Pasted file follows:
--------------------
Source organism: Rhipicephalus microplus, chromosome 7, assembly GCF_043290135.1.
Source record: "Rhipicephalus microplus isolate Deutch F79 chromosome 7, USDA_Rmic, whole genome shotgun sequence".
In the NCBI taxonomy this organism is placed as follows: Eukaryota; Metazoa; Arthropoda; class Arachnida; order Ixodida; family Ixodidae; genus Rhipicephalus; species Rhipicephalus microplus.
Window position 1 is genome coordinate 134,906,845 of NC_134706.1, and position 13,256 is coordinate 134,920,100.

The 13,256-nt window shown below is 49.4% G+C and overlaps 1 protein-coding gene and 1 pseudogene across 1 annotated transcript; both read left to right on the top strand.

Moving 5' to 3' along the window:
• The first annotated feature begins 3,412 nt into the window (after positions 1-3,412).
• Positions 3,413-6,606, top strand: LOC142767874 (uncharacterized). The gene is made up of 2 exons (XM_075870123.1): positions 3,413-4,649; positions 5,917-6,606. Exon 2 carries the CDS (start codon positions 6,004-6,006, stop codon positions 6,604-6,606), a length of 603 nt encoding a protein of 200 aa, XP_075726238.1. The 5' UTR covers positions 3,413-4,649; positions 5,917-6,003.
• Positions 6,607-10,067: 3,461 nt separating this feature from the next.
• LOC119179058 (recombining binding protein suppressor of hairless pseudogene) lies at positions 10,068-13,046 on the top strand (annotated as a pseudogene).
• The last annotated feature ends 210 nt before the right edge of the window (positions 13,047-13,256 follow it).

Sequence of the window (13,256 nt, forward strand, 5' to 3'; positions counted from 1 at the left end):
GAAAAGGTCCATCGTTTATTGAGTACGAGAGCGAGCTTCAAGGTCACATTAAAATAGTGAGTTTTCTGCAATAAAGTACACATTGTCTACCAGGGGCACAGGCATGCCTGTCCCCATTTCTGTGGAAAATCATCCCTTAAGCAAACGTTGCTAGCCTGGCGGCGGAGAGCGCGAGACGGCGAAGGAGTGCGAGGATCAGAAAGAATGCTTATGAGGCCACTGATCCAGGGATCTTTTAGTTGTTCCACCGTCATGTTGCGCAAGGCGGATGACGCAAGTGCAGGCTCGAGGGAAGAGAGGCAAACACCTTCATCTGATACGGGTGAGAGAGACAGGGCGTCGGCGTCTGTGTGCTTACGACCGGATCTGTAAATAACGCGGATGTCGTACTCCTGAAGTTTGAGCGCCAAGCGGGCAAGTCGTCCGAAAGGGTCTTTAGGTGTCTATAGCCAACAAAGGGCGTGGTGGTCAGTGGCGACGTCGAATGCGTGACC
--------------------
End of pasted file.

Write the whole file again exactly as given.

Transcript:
Source organism: Rhipicephalus microplus, chromosome 7, assembly GCF_043290135.1.
Source record: "Rhipicephalus microplus isolate Deutch F79 chromosome 7, USDA_Rmic, whole genome shotgun sequence".
In the NCBI taxonomy this organism is placed as follows: Eukaryota; Metazoa; Arthropoda; class Arachnida; order Ixodida; family Ixodidae; genus Rhipicephalus; species Rhipicephalus microplus.
Window position 1 is genome coordinate 134,906,845 of NC_134706.1, and position 13,256 is coordinate 134,920,100.

The 13,256-nt window shown below is 49.4% G+C and overlaps 1 protein-coding gene and 1 pseudogene across 1 annotated transcript; both read left to right on the top strand.

Moving 5' to 3' along the window:
• The first annotated feature begins 3,412 nt into the window (after positions 1-3,412).
• Positions 3,413-6,606, top strand: LOC142767874 (uncharacterized). The gene is made up of 2 exons (XM_075870123.1): positions 3,413-4,649; positions 5,917-6,606. Exon 2 carries the CDS (start codon positions 6,004-6,006, stop codon positions 6,604-6,606), a length of 603 nt encoding a protein of 200 aa, XP_075726238.1. The 5' UTR covers positions 3,413-4,649; positions 5,917-6,003.
• Positions 6,607-10,067: 3,461 nt separating this feature from the next.
• LOC119179058 (recombining binding protein suppressor of hairless pseudogene) lies at positions 10,068-13,046 on the top strand (annotated as a pseudogene).
• The last annotated feature ends 210 nt before the right edge of the window (positions 13,047-13,256 follow it).

Sequence of the window (13,256 nt, forward strand, 5' to 3'; positions counted from 1 at the left end):
GAAAAGGTCCATCGTTTATTGAGTACGAGAGCGAGCTTCAAGGTCACATTAAAATAGTGAGTTTTCTGCAATAAAGTACACATTGTCTACCAGGGGCACAGGCATGCCTGTCCCCATTTCTGTGGAAAATCATCCCTTAAGCAAACGTTGCTAGCCTGGCGGCGGAGAGCGCGAGACGGCGAAGGAGTGCGAGGATCAGAAAGAATGCTTATGAGGCCACTGATCCAGGGATCTTTTAGTTGTTCCACCGTCATGTTGCGCAAGGCGGATGACGCAAGTGCAGGCTCGAGGGAAGAGAGGCAAACACCTTCATCTGATACGGGTGAGAGAGACAGGGCGTCGGCGTCTGTGTGCTTACGACCGGATCTGTAAATAACGCGGATGTCGTACTCCTGAAGTTTGAGCGCCAAGCGGGCAAGTCGTCCGAAAGGGTCTTTAGGTGTCTATAGCCAACAAAGGGCGTGGTGGTCAGTGGCGACGTCGAATGCGTGACC